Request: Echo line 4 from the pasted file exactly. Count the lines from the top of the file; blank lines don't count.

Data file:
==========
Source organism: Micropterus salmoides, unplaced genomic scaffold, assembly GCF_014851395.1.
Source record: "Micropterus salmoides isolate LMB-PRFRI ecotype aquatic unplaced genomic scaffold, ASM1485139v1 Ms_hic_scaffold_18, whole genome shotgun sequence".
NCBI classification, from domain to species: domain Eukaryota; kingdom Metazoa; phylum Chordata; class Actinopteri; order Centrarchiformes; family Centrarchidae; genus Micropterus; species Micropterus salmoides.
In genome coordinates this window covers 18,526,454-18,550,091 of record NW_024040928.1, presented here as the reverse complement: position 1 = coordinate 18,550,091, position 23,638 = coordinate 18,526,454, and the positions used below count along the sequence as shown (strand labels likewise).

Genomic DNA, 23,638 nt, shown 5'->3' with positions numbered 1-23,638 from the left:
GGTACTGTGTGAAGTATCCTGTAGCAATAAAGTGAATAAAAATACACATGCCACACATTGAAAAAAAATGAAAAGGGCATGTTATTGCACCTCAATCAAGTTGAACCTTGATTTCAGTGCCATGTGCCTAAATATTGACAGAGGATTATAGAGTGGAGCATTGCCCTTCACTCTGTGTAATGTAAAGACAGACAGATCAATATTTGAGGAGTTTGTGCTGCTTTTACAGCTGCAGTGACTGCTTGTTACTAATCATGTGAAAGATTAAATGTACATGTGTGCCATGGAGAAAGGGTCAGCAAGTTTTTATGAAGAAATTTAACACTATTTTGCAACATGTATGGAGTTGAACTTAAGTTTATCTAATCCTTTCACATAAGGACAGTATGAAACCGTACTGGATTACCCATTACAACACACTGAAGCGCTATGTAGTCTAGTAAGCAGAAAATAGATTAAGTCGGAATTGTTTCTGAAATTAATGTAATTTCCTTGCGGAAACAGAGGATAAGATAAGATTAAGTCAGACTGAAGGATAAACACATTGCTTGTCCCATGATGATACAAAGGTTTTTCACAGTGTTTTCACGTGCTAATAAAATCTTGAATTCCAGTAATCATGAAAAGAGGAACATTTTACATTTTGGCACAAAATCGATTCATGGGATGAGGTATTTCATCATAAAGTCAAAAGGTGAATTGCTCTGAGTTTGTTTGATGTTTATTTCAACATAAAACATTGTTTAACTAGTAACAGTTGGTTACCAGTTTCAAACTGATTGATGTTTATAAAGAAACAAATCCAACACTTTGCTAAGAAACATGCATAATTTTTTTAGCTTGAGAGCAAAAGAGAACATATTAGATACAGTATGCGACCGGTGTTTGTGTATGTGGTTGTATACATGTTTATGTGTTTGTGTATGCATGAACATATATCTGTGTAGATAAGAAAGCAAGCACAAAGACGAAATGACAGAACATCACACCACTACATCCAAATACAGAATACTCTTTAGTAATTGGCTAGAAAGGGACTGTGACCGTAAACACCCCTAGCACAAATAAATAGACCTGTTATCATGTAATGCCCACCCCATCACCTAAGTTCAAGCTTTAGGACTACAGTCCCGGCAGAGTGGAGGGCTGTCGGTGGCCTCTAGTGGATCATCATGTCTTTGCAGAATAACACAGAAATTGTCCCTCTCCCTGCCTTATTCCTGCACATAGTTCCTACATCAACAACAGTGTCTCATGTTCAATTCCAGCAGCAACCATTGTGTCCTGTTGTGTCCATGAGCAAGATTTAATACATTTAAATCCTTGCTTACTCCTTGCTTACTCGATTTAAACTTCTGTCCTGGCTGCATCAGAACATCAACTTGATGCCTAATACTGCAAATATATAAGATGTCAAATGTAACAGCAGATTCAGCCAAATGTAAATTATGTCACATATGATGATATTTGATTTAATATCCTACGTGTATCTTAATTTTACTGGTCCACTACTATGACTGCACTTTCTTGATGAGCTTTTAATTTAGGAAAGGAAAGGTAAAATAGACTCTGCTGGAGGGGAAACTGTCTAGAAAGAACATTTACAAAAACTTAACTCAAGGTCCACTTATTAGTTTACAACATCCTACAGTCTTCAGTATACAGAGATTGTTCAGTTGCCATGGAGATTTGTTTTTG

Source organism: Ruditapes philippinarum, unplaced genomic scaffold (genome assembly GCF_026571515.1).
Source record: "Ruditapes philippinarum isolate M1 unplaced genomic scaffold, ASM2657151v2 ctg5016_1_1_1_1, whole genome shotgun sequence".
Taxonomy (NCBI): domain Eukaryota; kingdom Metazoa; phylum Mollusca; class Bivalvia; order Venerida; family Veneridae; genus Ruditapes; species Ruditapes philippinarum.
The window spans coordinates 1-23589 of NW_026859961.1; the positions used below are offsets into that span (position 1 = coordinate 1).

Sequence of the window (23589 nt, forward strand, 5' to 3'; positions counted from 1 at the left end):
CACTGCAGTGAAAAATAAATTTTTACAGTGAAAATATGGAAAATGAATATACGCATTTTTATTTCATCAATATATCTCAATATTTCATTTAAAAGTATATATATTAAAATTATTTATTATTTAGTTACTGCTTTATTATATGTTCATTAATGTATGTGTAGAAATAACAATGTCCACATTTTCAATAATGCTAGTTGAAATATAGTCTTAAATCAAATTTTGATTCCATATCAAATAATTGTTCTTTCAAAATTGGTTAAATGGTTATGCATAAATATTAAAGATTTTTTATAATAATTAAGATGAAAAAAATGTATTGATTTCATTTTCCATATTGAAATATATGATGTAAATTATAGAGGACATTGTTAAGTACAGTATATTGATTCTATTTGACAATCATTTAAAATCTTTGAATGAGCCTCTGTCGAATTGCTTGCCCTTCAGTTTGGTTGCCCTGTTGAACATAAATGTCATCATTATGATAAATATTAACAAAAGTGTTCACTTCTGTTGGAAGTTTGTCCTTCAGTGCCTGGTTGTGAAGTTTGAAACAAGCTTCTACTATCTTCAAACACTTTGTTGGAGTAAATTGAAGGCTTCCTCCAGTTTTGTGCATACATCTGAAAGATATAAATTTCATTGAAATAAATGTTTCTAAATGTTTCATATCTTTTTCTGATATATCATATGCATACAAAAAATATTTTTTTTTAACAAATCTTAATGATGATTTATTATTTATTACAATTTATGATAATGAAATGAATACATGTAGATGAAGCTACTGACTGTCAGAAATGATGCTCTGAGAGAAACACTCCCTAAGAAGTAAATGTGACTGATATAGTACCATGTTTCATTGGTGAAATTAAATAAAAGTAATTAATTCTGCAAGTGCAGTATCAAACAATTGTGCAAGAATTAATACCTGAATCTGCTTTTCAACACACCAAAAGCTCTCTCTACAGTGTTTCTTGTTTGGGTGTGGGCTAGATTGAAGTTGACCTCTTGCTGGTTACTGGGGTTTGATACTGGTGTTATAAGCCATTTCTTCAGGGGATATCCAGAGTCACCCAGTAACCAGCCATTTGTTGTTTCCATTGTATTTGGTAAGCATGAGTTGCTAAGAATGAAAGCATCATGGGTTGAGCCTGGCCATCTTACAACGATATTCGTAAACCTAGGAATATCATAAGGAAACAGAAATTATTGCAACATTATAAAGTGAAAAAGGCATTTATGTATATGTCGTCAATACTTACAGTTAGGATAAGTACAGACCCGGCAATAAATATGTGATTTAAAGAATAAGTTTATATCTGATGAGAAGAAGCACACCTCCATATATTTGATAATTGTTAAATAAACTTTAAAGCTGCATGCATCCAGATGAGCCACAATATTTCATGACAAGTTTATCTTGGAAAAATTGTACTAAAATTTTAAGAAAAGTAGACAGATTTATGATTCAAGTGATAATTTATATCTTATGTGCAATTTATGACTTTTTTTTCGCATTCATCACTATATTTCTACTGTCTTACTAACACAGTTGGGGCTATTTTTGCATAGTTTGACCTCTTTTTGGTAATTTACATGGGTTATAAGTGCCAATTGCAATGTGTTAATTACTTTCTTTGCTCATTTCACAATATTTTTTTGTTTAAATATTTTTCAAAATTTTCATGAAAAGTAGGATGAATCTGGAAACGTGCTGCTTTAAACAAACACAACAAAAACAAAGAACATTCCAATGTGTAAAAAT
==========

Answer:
In genome coordinates this window covers 18,526,454-18,550,091 of record NW_024040928.1, presented here as the reverse complement: position 1 = coordinate 18,550,091, position 23,638 = coordinate 18,526,454, and the positions used below count along the sequence as shown (strand labels likewise).